Within Mladen's indicator, "Dynamic zone pa adaptive Rsx nrp_alerts_lines_divergence nmc.mq4" that I attached below there is the iHilbertPhase() function that calculates the Length variable then the Kg and Hg variables are derived as below.
However, I would like to know what is the instantaneous amplitude, momentum as shown in the image below, plus the phase and the length in bars of the dominant cycle that is calculated by your "Dynamic zone pa adaptive Rsx nrp_alerts_lines_divergence nmc.mq4" indicator. It may be that all those values are already calculated by the iHilbertPhase() function in this indicator but with variable names I don't understand so I don't know what the variables such as Length, Kg and Hg are referring to. So if those values are already calculated then please let me know which variables are actually referring to these 4 values: the instantaneous amplitude, the momentum, the phase and the length in bars of the dominant cycle. Otherwise, can you please add these 4 values to the iHilbertPhase function so the current 4 values can be displayed as a comment, or better than that, as 4 additional buffers so we can know these 4 values at any bar in the past?
Code: Select all
double Length = iHilbertPhase(wrkBuffer[r],PaFilter,PaCycles,i); double Kg = (3.0)/(2.0+Length); double Hg = 1.0-Kg;
My idea is to use these 4 values to understand how much of the current amplitude we have already traveled so far within the current dominant cycle, or more important, how much amplitude is left before we reach the full amplitude so we can know if there are enough pips left to make a good profit, or at least for our trailing stop to break even plus a small profit. Also, with the amplitude and momentum values we can know whether the market is in cycling or trending mode and if trending by how much.
Thank you very much Mladen for writing the attached indicator and we hope you or one of your associates can add those 4 values or post the code to add those values to the iHilbertPhase() function. We are looking forward to hearing from you all. Thanks.
mrtools wrote: ↑Mon Dec 24, 2018 11:42 amCan't explain it better than Mladen, this is his explanation:::global wrote: ↑Mon Dec 24, 2018 8:21 amHi Mladen, Mr. Tools, Jimmy and All,
Can someone please explain or point to where I can find an explanation of the indicator options, PaFilter and PaCycles for example in the indicator, "Dynamic Zones pa adaptive SMI correct 2.01" posted previously in this thread here:
viewtopic.php?p=1295127752&sid=ba20b04e ... 1295127752
and in the attached indicator by Mladen dynamic_zone_pa_adaptive_rsx_nrp_alerts_lines_divergence_nmc.mq4
Those two options, PaFilter and PaCycles also appear in many adaptive indicators but unless we understand exactly what they do then it would be just speculation to try to use them effectively. Also do these adaptive indicators automatically find the dominant cycle as explained in Elher's Model in the article "Advanced Adaptive Indicators Theory and Implementation": and in the attached pdf file Elher's Rocket Science Made Easy?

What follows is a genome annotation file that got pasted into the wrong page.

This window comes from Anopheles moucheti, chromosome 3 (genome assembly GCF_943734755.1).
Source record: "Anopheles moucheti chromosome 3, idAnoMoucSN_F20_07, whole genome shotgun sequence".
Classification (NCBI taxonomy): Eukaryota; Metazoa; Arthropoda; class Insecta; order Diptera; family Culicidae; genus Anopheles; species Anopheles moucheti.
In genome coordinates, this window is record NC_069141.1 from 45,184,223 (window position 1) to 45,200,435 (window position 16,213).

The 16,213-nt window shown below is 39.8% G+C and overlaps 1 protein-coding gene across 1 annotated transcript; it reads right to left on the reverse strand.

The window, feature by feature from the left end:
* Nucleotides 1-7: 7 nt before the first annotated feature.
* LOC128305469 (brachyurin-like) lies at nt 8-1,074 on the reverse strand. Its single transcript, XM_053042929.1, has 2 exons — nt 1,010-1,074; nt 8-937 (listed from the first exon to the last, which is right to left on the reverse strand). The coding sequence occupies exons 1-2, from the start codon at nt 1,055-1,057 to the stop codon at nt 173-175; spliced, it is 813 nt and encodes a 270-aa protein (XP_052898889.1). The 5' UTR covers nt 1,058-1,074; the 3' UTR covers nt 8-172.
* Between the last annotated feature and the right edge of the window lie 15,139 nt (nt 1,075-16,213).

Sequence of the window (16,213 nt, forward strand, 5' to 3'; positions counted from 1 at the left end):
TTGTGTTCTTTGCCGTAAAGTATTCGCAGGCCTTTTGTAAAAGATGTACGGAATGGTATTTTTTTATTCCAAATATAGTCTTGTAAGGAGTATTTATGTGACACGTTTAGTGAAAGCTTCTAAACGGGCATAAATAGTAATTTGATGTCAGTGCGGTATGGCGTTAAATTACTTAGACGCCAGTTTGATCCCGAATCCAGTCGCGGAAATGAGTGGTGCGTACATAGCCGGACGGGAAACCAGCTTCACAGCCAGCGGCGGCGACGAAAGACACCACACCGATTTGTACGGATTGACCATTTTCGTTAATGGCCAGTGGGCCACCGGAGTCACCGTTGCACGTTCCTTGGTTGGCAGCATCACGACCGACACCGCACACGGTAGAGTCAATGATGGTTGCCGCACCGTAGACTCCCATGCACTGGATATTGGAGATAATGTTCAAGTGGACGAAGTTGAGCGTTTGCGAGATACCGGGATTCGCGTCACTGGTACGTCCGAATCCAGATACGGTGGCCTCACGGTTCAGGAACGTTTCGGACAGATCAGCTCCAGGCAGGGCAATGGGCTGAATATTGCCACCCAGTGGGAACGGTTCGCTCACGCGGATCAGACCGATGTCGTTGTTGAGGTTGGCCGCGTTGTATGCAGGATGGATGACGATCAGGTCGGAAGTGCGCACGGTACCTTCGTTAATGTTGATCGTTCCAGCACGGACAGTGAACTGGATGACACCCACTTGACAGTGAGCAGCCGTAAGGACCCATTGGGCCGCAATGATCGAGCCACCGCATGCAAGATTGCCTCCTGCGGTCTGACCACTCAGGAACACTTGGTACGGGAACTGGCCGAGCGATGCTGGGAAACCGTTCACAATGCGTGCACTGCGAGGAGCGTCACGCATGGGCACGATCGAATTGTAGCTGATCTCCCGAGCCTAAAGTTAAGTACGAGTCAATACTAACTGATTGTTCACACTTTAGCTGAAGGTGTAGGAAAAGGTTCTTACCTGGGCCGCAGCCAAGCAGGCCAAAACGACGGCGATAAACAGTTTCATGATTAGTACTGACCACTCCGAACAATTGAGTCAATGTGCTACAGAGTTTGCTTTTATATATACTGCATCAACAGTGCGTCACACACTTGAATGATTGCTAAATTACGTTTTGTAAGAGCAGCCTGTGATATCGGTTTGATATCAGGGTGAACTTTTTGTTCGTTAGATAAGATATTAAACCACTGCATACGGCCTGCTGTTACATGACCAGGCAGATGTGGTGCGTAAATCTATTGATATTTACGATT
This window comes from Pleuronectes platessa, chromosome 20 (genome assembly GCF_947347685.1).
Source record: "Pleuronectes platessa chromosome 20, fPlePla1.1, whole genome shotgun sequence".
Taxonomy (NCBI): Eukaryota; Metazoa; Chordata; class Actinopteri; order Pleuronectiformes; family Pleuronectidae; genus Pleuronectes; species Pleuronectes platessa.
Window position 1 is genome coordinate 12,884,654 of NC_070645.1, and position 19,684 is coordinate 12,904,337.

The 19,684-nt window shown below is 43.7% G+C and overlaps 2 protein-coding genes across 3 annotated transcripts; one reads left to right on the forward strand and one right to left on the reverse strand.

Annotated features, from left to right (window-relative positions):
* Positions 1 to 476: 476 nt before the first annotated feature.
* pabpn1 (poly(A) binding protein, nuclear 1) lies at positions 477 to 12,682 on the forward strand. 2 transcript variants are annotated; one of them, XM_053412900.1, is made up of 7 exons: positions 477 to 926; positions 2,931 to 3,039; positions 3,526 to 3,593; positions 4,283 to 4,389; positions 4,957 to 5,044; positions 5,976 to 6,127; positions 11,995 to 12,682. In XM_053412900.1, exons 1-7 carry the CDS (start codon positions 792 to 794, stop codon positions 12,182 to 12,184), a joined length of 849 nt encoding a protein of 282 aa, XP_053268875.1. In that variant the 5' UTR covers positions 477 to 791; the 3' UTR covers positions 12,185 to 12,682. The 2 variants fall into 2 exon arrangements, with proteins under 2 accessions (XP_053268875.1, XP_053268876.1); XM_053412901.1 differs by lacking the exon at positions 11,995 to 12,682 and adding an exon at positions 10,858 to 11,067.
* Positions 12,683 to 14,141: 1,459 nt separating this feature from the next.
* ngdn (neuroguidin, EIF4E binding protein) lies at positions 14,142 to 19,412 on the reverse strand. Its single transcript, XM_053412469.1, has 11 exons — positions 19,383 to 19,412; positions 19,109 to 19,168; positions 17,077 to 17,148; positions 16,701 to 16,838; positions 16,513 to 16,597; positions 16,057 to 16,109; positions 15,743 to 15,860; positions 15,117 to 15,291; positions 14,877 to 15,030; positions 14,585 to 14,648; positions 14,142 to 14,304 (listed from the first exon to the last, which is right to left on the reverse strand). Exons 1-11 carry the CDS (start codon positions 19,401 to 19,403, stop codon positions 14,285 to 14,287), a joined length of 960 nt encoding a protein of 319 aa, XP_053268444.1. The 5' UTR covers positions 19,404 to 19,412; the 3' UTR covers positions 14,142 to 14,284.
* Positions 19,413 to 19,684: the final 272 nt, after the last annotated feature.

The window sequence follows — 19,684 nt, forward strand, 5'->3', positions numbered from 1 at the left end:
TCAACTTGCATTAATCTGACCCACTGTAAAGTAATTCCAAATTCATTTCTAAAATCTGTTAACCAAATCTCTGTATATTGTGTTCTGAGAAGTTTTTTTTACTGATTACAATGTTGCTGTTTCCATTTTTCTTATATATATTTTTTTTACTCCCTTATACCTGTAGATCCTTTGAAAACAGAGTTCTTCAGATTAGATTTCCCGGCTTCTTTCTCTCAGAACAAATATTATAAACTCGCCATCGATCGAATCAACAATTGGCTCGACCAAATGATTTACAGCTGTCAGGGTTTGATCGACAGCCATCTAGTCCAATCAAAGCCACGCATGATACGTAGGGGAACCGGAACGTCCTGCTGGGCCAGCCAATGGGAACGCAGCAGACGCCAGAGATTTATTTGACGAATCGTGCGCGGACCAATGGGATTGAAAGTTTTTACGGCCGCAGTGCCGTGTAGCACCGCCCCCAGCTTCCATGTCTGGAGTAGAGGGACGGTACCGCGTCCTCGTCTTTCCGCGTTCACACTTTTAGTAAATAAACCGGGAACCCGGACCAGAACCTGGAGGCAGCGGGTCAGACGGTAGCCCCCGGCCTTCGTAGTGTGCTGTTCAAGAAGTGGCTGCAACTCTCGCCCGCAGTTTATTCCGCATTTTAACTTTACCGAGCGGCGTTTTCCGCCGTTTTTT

Or, do we have to adjust the two options, PaFilter and PaCycles by trial and error to get the indicator in sync with the dominant cycle? If so, then how can we go about adjusting those two options to sync with the dominant cycle and do we confirm when it's in sync?
The explanations in the article and pdf file are over my head but I would really like to know what relation PaFilter and PaCycles have to those explanations so I can use them with understanding. In other words, exactly what are we adjusting with those two options. Please forgive me for my ignorance on these things but we have to start from somewhere. Thanks.
And now the reason for posting at this thread :
John Ehlers made also an indicator called Phase accumulation. I did not find a working version of it for metatrader 4 (the ones I found are with too much deviations from the original, so the usage of those is rather limited) so made one. The idea (in short) is to find how many bars does it take to add up every bars phases and to reach certain cycle (Ehlers uses only 1 full cycle but I decided to make it as a parameter where you can choose for how many cycles do you want to check the phases for - the "why" I did it will be explained later)
So, the way it is calculated, it gives a kind of a "perfect" period that should be applied to some indicator. And now the "why" variable cycles parameter : if we test just 1 full cycle then the speed of an indicator can not be changed (it will depend solely on data) and that way some indicators that could use this way of calculating periods could not benefit from it : averages, MACD, and so on ... But with variable cycles they become "controllable" and in that way, much more usable. So here are two offsprings of the Phase accumulation : Phase accumulation EMA (so adaptive) and Phase accumulation MACD (adaptive again). On the picture : Half cycle EMA and full cycle EMA, and the same cycles MACD
PS: Ehlers uses default value 7 for filter (smoothing) but I decided to set it to no smoothing (when filter is set to 1 or less there is no smoothing)) in order to make it clearer what exactly does the Phase accumulation do
And more from him
The Hilbert Transform itself, is an all-pass filter used in digital signal processing. By using present and prior price differences, and some feedback, price values are split into their complex number components of real (inPhase) and imaginary (quadrature) parts.
This version :
We are using the Hilbert transform in a phase accumulation mode in order to calculate how many bars are needed to accumulate enough one bar "inPhases" to reach the desired cycle. That way it adjusts / adapts to the market conditions. As such you can not adjust the parameters to get a "classical" counterpart - simply it is not going to be as anything based on fixed periods and one should forget classical periods term for this one and get used to the cycles term